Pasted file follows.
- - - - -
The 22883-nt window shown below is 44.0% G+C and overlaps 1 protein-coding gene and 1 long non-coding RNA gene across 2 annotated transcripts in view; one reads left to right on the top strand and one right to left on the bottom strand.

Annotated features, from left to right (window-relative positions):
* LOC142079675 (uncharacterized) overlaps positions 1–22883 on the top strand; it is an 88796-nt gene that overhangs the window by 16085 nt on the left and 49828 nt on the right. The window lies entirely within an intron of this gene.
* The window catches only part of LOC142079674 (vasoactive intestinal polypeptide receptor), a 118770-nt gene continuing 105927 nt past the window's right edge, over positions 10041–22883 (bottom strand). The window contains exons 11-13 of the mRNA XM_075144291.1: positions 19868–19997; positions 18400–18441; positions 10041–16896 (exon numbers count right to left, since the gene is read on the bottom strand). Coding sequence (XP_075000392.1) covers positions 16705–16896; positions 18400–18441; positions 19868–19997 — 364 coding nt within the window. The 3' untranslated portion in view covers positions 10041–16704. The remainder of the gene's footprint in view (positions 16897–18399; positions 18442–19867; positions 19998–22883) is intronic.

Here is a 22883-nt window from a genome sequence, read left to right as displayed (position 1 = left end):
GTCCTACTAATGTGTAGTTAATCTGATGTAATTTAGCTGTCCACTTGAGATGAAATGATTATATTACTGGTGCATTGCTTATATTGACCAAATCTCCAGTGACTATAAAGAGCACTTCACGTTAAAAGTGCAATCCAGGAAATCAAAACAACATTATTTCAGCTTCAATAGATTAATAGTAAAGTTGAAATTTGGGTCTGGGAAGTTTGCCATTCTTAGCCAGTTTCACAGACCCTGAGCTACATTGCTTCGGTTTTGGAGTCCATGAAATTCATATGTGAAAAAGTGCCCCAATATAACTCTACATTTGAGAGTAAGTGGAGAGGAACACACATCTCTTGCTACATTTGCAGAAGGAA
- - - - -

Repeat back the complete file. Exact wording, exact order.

The 22883-nt window shown below is 44.0% G+C and overlaps 1 protein-coding gene and 1 long non-coding RNA gene across 2 annotated transcripts in view; one reads left to right on the top strand and one right to left on the bottom strand.

Annotated features, from left to right (window-relative positions):
* LOC142079675 (uncharacterized) overlaps positions 1–22883 on the top strand; it is an 88796-nt gene that overhangs the window by 16085 nt on the left and 49828 nt on the right. The window lies entirely within an intron of this gene.
* The window catches only part of LOC142079674 (vasoactive intestinal polypeptide receptor), a 118770-nt gene continuing 105927 nt past the window's right edge, over positions 10041–22883 (bottom strand). The window contains exons 11-13 of the mRNA XM_075144291.1: positions 19868–19997; positions 18400–18441; positions 10041–16896 (exon numbers count right to left, since the gene is read on the bottom strand). Coding sequence (XP_075000392.1) covers positions 16705–16896; positions 18400–18441; positions 19868–19997 — 364 coding nt within the window. The 3' untranslated portion in view covers positions 10041–16704. The remainder of the gene's footprint in view (positions 16897–18399; positions 18442–19867; positions 19998–22883) is intronic.

Here is a 22883-nt window from a genome sequence, read left to right as displayed (position 1 = left end):
GTCCTACTAATGTGTAGTTAATCTGATGTAATTTAGCTGTCCACTTGAGATGAAATGATTATATTACTGGTGCATTGCTTATATTGACCAAATCTCCAGTGACTATAAAGAGCACTTCACGTTAAAAGTGCAATCCAGGAAATCAAAACAACATTATTTCAGCTTCAATAGATTAATAGTAAAGTTGAAATTTGGGTCTGGGAAGTTTGCCATTCTTAGCCAGTTTCACAGACCCTGAGCTACATTGCTTCGGTTTTGGAGTCCATGAAATTCATATGTGAAAAAGTGCCCCAATATAACTCTACATTTGAGAGTAAGTGGAGAGGAACACACATCTCTTGCTACATTTGCAGAAGGAA